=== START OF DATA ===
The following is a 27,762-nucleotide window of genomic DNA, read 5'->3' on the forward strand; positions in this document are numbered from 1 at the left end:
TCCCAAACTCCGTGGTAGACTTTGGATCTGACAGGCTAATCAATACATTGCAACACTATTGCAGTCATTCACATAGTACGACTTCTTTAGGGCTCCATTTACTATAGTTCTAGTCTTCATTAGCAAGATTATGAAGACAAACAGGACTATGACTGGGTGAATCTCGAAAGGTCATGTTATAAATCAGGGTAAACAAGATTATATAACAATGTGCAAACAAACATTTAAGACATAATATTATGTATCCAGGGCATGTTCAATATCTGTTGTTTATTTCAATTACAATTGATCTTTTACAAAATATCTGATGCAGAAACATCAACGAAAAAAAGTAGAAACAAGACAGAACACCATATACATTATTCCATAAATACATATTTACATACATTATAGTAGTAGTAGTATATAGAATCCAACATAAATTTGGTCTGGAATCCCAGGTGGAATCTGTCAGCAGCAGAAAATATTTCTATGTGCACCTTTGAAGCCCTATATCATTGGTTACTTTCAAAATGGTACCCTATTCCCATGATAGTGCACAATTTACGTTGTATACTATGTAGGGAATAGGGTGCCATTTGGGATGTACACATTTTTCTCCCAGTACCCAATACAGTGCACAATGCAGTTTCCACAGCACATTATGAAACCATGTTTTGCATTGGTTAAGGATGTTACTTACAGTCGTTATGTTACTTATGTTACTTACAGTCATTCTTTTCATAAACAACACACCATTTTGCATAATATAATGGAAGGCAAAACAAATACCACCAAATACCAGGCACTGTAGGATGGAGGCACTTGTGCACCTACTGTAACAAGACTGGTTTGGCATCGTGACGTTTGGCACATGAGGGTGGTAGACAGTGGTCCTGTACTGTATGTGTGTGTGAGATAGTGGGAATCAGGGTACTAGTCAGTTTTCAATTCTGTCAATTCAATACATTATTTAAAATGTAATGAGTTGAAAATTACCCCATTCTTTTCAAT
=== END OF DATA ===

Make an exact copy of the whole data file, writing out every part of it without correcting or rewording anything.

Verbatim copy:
The following is a 27,762-nucleotide window of genomic DNA, read 5'->3' on the forward strand; positions in this document are numbered from 1 at the left end:
TCCCAAACTCCGTGGTAGACTTTGGATCTGACAGGCTAATCAATACATTGCAACACTATTGCAGTCATTCACATAGTACGACTTCTTTAGGGCTCCATTTACTATAGTTCTAGTCTTCATTAGCAAGATTATGAAGACAAACAGGACTATGACTGGGTGAATCTCGAAAGGTCATGTTATAAATCAGGGTAAACAAGATTATATAACAATGTGCAAACAAACATTTAAGACATAATATTATGTATCCAGGGCATGTTCAATATCTGTTGTTTATTTCAATTACAATTGATCTTTTACAAAATATCTGATGCAGAAACATCAACGAAAAAAAGTAGAAACAAGACAGAACACCATATACATTATTCCATAAATACATATTTACATACATTATAGTAGTAGTAGTATATAGAATCCAACATAAATTTGGTCTGGAATCCCAGGTGGAATCTGTCAGCAGCAGAAAATATTTCTATGTGCACCTTTGAAGCCCTATATCATTGGTTACTTTCAAAATGGTACCCTATTCCCATGATAGTGCACAATTTACGTTGTATACTATGTAGGGAATAGGGTGCCATTTGGGATGTACACATTTTTCTCCCAGTACCCAATACAGTGCACAATGCAGTTTCCACAGCACATTATGAAACCATGTTTTGCATTGGTTAAGGATGTTACTTACAGTCGTTATGTTACTTATGTTACTTACAGTCATTCTTTTCATAAACAACACACCATTTTGCATAATATAATGGAAGGCAAAACAAATACCACCAAATACCAGGCACTGTAGGATGGAGGCACTTGTGCACCTACTGTAACAAGACTGGTTTGGCATCGTGACGTTTGGCACATGAGGGTGGTAGACAGTGGTCCTGTACTGTATGTGTGTGTGAGATAGTGGGAATCAGGGTACTAGTCAGTTTTCAATTCTGTCAATTCAATACATTATTTAAAATGTAATGAGTTGAAAATTACCCCATTCTTTTCAAT